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Spooktober Book Review

This new thriller by Alyssa Cole sparked this month’s spooky new read by popularity in the book community. This story takes you on a suspenseful journey through “Black America” in Brooklyn, New York with two characters, Sydney and Theo. With both black (Sydney) and white (Theo) perspectives, they go through the effects of their neighborhood going through gentrification. Using historical context mixed with thriller fiction, the story reveals the methods of how this private organization chose to force the black community out of their homes and businesses and create a new place for white privilege and this “multimillion” pharmaceutical corporation to take over Brooklyn.

Through hyper gentrification; which really occurred in Brooklyn at a time when Spike Lee was a center spoke person against it, we see the character Sydney start to realize that her friends and close neighbors are rapidly and weirdly disappearing while her neighborhood changes right before her eyes. Unaware of the bigger picture at first Theo ends up becoming Sydney’s partner in exposing the evil doings of Theo’s ex girlfriend and her counterparts. While the story, in my opinion, takes some time to reveal the action and unravel the secrets, it just gives you everything at once towards the end of the book. In short summary the end exposes where are the missing neighbors were being held captive, the truth behind the pharmaceutical corporation and the bloodbath spree Sydney and Theo embarks upon together like Batman and Catwoman. The story suddenly ends with them taking back their community but realizing it’s not just them that are targets of an unorthodox hyper gentrification.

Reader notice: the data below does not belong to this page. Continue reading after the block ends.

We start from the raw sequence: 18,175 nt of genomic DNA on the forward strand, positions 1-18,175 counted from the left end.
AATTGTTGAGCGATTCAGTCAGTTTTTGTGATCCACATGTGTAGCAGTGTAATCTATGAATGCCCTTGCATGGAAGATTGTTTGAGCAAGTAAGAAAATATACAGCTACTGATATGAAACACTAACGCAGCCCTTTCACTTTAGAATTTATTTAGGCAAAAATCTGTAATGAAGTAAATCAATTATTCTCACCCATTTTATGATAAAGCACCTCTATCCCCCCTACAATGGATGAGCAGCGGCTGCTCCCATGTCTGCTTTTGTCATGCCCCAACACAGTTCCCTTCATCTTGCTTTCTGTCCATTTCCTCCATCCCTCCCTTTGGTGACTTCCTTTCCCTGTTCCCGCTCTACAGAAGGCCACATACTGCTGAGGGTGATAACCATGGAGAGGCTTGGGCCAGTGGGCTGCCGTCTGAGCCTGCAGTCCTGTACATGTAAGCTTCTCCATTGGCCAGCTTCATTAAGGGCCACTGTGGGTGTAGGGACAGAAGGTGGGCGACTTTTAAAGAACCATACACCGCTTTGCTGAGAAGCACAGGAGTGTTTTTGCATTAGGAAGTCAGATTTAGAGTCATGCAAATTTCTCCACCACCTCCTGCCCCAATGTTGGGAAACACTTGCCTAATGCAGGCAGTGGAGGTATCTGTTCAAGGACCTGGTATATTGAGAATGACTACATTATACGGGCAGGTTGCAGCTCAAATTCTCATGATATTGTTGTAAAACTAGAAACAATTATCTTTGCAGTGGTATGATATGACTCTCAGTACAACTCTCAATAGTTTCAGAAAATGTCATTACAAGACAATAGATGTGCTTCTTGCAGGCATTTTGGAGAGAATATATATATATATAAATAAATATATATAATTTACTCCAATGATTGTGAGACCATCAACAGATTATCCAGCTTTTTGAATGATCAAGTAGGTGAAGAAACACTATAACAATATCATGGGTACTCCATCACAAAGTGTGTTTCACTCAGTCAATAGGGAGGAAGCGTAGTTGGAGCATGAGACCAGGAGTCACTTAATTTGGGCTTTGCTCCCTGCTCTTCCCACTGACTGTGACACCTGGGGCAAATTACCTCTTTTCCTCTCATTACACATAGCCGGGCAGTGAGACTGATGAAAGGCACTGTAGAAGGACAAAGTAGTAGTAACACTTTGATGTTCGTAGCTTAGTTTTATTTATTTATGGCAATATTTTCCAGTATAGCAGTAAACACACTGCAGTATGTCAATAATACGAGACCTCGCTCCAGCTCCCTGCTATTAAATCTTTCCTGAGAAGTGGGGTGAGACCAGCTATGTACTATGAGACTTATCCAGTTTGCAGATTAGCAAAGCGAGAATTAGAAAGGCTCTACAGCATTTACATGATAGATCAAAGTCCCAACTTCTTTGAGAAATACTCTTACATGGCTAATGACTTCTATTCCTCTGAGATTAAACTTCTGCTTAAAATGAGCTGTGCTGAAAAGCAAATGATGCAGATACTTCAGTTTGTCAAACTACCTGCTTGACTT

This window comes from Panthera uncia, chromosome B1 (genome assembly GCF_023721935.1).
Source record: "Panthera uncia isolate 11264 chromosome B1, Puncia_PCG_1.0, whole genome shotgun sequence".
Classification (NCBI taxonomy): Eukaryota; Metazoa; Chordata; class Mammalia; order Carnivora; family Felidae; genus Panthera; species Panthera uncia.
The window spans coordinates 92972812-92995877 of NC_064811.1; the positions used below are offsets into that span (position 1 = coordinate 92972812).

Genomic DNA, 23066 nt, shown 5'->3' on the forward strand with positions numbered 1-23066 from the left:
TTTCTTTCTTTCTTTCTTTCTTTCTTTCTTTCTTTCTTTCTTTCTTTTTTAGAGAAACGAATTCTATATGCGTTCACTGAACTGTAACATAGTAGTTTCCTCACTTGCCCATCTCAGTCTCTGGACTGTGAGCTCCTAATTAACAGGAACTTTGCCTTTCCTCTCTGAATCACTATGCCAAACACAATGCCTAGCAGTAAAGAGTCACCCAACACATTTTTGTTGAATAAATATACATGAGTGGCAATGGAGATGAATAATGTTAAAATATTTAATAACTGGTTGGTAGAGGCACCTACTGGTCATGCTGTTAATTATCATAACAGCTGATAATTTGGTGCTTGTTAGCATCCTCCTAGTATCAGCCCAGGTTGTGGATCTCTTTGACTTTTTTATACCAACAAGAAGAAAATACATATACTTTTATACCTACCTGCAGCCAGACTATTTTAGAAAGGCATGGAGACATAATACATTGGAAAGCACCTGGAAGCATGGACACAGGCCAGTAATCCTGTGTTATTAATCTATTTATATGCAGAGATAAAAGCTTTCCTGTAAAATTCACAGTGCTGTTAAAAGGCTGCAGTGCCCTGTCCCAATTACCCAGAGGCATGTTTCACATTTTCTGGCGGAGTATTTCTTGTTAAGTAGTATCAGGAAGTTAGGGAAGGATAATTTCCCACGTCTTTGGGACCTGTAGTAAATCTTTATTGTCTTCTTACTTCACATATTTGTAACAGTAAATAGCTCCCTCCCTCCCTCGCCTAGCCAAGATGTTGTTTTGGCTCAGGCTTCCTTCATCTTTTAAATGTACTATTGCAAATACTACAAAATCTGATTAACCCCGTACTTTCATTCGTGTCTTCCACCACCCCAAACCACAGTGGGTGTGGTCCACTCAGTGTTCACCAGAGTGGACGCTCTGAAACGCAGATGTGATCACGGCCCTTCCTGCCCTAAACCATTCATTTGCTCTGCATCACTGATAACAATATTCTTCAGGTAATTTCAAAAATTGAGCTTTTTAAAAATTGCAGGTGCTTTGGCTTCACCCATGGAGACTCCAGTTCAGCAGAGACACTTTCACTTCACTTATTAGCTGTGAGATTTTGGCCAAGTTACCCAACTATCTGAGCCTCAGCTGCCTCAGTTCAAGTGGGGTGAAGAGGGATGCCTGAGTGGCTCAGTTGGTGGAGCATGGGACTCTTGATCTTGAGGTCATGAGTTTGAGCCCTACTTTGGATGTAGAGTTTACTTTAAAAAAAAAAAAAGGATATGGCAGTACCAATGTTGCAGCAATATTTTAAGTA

What I did enjoy about the way Alyssa Cole went about writing this story was the use of historical context to fact check what was going on throughout the book. I found it a means to do more research and educate oneself on the topics of Black America, gentrification,Red-lining and bank takeovers.

Spike Lee explained it best when he called it the Christopher Columbus Syndrome; “ an urban phenomenon which new comers, usually mid-class/caste and affluent whites believing they have “discovered” a neighborhood as if nothing and no one had been there before them.” You may ask how did they accomplish this ? Oh they had help from the banks through the process of Redlining .

Redlining was an unethical tactic using red ink to outline on a map “high risk” areas that lenders identified and referenced neighborhoods with greater share of people (marginalized and people of color) deemed more likely to default on mortgage. This resulted in denied mortgages, unable to buy homes or get loans, raised rents and created more low-end service jobs. Does this still exists? This process was backed by the government in the 1930s but Supposedly now illegal by the 1968 Fair Housing Act and the 1977 Community Reinvestment Act. Reality check still exist but by other means; one being called gentrification.

I gave this historical thriller fiction novel ⭐️⭐️⭐️⭐️. The characters and the situations they encountered was relatable to attitudes and behaviors we are experiencing present day.From the Karen’s, the Karen’s man, white privileges and how our communities are rapidly changing before our eyes ;it’s a shame of how society is making it normal and blatantly deemed acceptable. We still have a lot of work to do and a lot of waking up.


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